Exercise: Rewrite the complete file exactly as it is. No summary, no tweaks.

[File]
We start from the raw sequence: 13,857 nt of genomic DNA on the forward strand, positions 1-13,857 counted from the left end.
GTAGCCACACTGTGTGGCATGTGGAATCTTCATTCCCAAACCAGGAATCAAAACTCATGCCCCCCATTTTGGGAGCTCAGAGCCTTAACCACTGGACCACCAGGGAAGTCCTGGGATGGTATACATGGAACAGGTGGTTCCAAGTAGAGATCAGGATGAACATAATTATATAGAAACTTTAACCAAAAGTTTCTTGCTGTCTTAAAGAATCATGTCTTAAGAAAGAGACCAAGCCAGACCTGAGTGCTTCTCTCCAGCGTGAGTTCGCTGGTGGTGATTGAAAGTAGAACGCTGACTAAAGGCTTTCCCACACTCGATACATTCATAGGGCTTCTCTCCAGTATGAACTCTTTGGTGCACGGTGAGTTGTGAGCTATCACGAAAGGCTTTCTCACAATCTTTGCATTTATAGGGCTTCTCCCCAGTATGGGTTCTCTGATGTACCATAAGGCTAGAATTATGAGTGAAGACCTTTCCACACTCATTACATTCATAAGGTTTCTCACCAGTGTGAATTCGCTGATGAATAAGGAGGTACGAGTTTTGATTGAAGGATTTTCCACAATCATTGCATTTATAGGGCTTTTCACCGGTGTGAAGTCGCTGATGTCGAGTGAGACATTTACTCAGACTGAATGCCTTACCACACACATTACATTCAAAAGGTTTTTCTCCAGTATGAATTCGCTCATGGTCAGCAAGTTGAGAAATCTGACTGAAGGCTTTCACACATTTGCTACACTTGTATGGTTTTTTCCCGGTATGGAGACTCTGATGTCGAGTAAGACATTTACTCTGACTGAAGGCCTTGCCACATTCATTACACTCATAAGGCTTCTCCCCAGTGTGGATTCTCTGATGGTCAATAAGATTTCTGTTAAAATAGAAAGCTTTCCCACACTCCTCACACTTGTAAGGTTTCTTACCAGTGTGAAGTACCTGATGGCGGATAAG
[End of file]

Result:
We start from the raw sequence: 13,857 nt of genomic DNA on the forward strand, positions 1-13,857 counted from the left end.
GTAGCCACACTGTGTGGCATGTGGAATCTTCATTCCCAAACCAGGAATCAAAACTCATGCCCCCCATTTTGGGAGCTCAGAGCCTTAACCACTGGACCACCAGGGAAGTCCTGGGATGGTATACATGGAACAGGTGGTTCCAAGTAGAGATCAGGATGAACATAATTATATAGAAACTTTAACCAAAAGTTTCTTGCTGTCTTAAAGAATCATGTCTTAAGAAAGAGACCAAGCCAGACCTGAGTGCTTCTCTCCAGCGTGAGTTCGCTGGTGGTGATTGAAAGTAGAACGCTGACTAAAGGCTTTCCCACACTCGATACATTCATAGGGCTTCTCTCCAGTATGAACTCTTTGGTGCACGGTGAGTTGTGAGCTATCACGAAAGGCTTTCTCACAATCTTTGCATTTATAGGGCTTCTCCCCAGTATGGGTTCTCTGATGTACCATAAGGCTAGAATTATGAGTGAAGACCTTTCCACACTCATTACATTCATAAGGTTTCTCACCAGTGTGAATTCGCTGATGAATAAGGAGGTACGAGTTTTGATTGAAGGATTTTCCACAATCATTGCATTTATAGGGCTTTTCACCGGTGTGAAGTCGCTGATGTCGAGTGAGACATTTACTCAGACTGAATGCCTTACCACACACATTACATTCAAAAGGTTTTTCTCCAGTATGAATTCGCTCATGGTCAGCAAGTTGAGAAATCTGACTGAAGGCTTTCACACATTTGCTACACTTGTATGGTTTTTTCCCGGTATGGAGACTCTGATGTCGAGTAAGACATTTACTCTGACTGAAGGCCTTGCCACATTCATTACACTCATAAGGCTTCTCCCCAGTGTGGATTCTCTGATGGTCAATAAGATTTCTGTTAAAATAGAAAGCTTTCCCACACTCCTCACACTTGTAAGGTTTCTTACCAGTGTGAAGTACCTGATGGCGGATAAG